To the extent people assumed KCentra to be more effective than this (like UpToDate guidelines), the PR is good news. I always assumed KCentra did virtually nothing vs FXa inhibitors, so this isn't necessarily good news to me.
i.e. When life-threatening and high FXa inhibition levels, Andexxa is a lock. What's needed is more and more expansion into less than absolute life-threatening situations. But from this PR, we now know maybe 25% of the "potential Andexxa patients" have levels < 75 ng/ml, and might be effectively treated with KCentra. That's a big chunk. And I wonder what the FXa inhibition curve looks like at the tail end. How quickly does it drop off from that reported median level of 94 ng/ml to a potential KCentra level below 75 ng/ml? If only a few hours, then it could chip away even further.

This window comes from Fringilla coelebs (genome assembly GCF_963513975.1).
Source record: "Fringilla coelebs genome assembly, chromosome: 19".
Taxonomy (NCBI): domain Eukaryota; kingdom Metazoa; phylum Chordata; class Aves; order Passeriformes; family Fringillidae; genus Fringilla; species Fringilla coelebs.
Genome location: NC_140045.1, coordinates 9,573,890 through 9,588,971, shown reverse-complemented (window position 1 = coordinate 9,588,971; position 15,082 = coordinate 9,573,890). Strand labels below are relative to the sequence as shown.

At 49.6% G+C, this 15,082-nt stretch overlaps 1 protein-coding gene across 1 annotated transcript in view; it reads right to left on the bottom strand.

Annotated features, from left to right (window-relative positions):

Other potential factors???
- Maybe with NTP payments, the cost delta isn't a big enough to worry about? I doubt this because many cases need more than a single dose, so the cost delta is not what I'd call small.
- If prepping Andexxa is a PITA and takes time anyway, you might just have more people sticking with KCentra as first-line, and Andexxa second line therapy. Say you would've had to wait an hour for A prep, so you decide to just wait a couple hours for 75 ng/ml, then use KCentra. Again, we're talking outside of life-threatening bleeds, high concentrations, etc).
"For example, in the ANNEXA-4 trial of Andexxa in Factor Xa inhibitor-treated patients with acute major bleeding, approximately 75% of the patients had anticoagulant concentrations above 75 ng/mL at the time of Andexxa reversal therapy."